Confession #1: I don’t like setting goals. They scare me.
Setting a goal raises the possibility that I won’t reach it. If I never commit to anything, I can’t fail, right?
Oy. If only that were true.
I spent a few years living without making any goals. The problem was that I wasn’t really living. When I don’t commit to a challenge, I don’t grow, and if I don’t grow, I feel unmoored and lost. Or firmly stuck in a rut. Either way, not committing is a fast-track to depression.
But setting an unrealistic goal, or a goal that I think I should pursue, is also a fast-track to depression.
For the past couple of years, I set an income goal that was too big for me to conceptualize. As a result, I had no way of tackling the goal. I couldn’t even break it into smaller pieces. I mean, I could do the math, e.g., earn XX dollars/month, but I couldn’t visualize what actions would get me to the goal. So I did … a lot of running in circles not going anywhere.
This year is different. First, I’m being honest with myself about what I actually want and what truly motivates me. It is not clicks, likes, sales funnels, or even dollars. I don’t get out of bed to feed capitalism. I get out of bed so I can help people.
So instead of thinking about my revenue goal as a numbers game, I am reframing my goal: I want to help at least 100 new people this year through 1:1 complimentary virtual or in-person coffee sessions. No sales pitch.
Helping people is exciting. Giving workshops is energizing. Filling a sales funnel? Not exciting.
Confession #2: I’ve never accomplished anything by following a goal-setting process.
Let me say that I have accomplished things. Run a couple marathons. Lost a significant amount of weight. Moved across the country. Found jobs and started new careers in new industries. But I haven’t gone about it in any SMART (specific, measurable, action-oriented, reasonable and time-limited), strategic or otherwise organized fashion.
Instead, the process is largely internal. For the things I’ve accomplished, the goal emerged from within.
Two years ago, I enlisted the help of a friend to help me get organized for 2017.
We identified two goals: 1) Double my income and, 2) Decrease my weight by 50 pounds.
While these goals were SMART, they felt abstract. Yes, I needed more money. Yes, I wanted to lose 50 pounds. But I felt disconnected from them. We did the math, e.g., How many new clients would I need per month? How many pounds per month would I need to lose? It was all very logical and reasonable.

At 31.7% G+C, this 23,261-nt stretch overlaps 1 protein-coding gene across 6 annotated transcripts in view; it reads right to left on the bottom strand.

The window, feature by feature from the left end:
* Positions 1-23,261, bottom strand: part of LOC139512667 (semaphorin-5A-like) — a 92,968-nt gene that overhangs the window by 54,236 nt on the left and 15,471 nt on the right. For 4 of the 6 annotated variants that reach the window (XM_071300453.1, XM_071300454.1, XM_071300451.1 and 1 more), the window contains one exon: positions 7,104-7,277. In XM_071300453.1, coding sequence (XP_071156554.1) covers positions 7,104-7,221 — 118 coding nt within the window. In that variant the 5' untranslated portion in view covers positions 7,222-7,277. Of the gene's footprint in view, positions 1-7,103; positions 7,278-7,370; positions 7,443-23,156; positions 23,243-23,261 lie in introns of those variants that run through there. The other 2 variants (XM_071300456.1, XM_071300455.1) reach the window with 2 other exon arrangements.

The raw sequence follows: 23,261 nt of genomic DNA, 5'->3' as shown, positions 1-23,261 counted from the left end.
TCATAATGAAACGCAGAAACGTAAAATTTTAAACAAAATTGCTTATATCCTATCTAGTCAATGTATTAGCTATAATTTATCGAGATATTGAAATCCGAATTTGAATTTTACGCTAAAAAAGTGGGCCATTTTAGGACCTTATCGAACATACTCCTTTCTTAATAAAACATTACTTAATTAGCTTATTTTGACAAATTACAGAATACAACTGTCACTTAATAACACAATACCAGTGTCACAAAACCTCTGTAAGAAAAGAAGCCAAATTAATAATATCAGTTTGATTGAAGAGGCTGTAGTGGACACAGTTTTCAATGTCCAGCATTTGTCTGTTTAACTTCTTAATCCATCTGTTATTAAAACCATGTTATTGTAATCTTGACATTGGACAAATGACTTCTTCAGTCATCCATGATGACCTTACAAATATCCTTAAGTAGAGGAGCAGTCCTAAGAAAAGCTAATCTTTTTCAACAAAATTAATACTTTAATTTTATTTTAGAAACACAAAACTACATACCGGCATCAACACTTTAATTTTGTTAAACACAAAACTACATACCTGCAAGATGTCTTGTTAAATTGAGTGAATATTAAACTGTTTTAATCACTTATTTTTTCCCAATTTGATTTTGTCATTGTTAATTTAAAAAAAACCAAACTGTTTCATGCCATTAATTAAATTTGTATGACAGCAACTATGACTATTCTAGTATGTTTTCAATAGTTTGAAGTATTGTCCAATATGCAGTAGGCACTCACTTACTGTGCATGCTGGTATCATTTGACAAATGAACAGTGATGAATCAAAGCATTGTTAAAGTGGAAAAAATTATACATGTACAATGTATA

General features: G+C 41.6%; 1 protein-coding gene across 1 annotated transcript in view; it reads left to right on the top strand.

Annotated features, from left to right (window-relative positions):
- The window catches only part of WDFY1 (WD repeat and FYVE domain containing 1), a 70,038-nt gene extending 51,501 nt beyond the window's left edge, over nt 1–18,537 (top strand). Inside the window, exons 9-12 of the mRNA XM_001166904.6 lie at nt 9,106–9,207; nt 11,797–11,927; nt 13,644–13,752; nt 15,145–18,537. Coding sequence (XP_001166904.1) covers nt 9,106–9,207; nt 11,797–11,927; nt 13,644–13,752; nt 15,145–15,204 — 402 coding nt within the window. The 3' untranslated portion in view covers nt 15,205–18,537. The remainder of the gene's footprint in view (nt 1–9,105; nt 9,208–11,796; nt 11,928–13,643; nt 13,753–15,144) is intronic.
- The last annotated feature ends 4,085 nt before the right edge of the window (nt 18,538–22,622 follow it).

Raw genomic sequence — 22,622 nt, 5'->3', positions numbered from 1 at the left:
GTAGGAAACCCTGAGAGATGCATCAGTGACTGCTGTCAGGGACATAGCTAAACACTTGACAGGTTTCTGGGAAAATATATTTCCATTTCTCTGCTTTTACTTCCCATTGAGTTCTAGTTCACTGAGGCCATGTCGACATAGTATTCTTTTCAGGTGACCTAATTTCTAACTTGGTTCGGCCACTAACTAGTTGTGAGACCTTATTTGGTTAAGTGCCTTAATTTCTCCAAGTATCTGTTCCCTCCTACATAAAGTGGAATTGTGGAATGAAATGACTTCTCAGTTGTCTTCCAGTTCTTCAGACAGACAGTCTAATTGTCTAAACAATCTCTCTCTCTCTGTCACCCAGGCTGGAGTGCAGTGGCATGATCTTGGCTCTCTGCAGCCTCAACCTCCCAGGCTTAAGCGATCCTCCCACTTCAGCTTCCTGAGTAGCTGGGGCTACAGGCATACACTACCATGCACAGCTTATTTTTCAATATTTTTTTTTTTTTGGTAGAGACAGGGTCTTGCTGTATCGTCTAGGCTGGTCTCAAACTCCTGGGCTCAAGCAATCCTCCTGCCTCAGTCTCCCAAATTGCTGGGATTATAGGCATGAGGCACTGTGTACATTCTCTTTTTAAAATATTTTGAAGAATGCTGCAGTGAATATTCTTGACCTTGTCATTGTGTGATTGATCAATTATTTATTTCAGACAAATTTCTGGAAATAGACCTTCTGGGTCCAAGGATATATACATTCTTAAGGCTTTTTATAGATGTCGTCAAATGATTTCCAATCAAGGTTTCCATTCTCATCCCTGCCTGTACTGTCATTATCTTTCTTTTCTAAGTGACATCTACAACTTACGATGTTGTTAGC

Every day, I blocked out my calendar for the tasks I would accomplish during that day. But I didn’t do it. I’d walk the dog. Or take a nap. While there was overwhelming pressure and great need, I wasn’t committed.
The goals were just a piece of paper with words written on it. I knew I could lose weight. I’ve done it before. But I wasn’t ready to do the necessary work.
And when it came to making more money, I didn’t know how in a way that preserved my integrity.
Needless to say, I didn’t reach either of the stated goals. My income stayed about the same and so did my weight.
But I achieved something else pretty huge: I stayed sober.
I didn’t write anything down. I didn’t have to plan or create a strategy, develop sub-goals or quarterly projections. I didn’t put anything on my calendar.
My commitment to sobriety is unwavering. When I decided to get sober, I experienced a foundational shift that led to an overhaul of my priorities. I have daily and weekly habits that all help me stay sober. The difference is that I am 100% committed. No need to write it down.
While I wanted (and needed) more money and wanted to lose weight, I wasn’t committed. It didn’t matter how good the strategy was; I wasn’t ready to follow it.
Confession #3: I believe the mindset we have when setting a goal matters more than the goal itself. (I guess this isn’t really a confession. So be it.)
The reason we set goals in the first place is because of how we think it will make us feel when we reach the goal. But we need that feeling in order to achieve the goal. Stick with me on this one. Think about a goal you have. How do you think it will make you feel to reach it? That’s the real goal—the feeling. Right?
Setting a goal from a place of fear, “shoulds,” “have-tos,”need or lack means we are creating an uphill battle for ourselves. These negative mindsets create more resistance. There is a very wise part of us that wants to rebel when we order ourselves around with “shoulds” and “have-to’s.” Our goal becomes an obligation, or worse, a judgment and proof that we are unworthy. Ugh. Who wants that? No wonder our motivation suffers.
Bottom line? Be honest. Listen to your gut about what you are ready to commit to. Make sure your goal comes from love.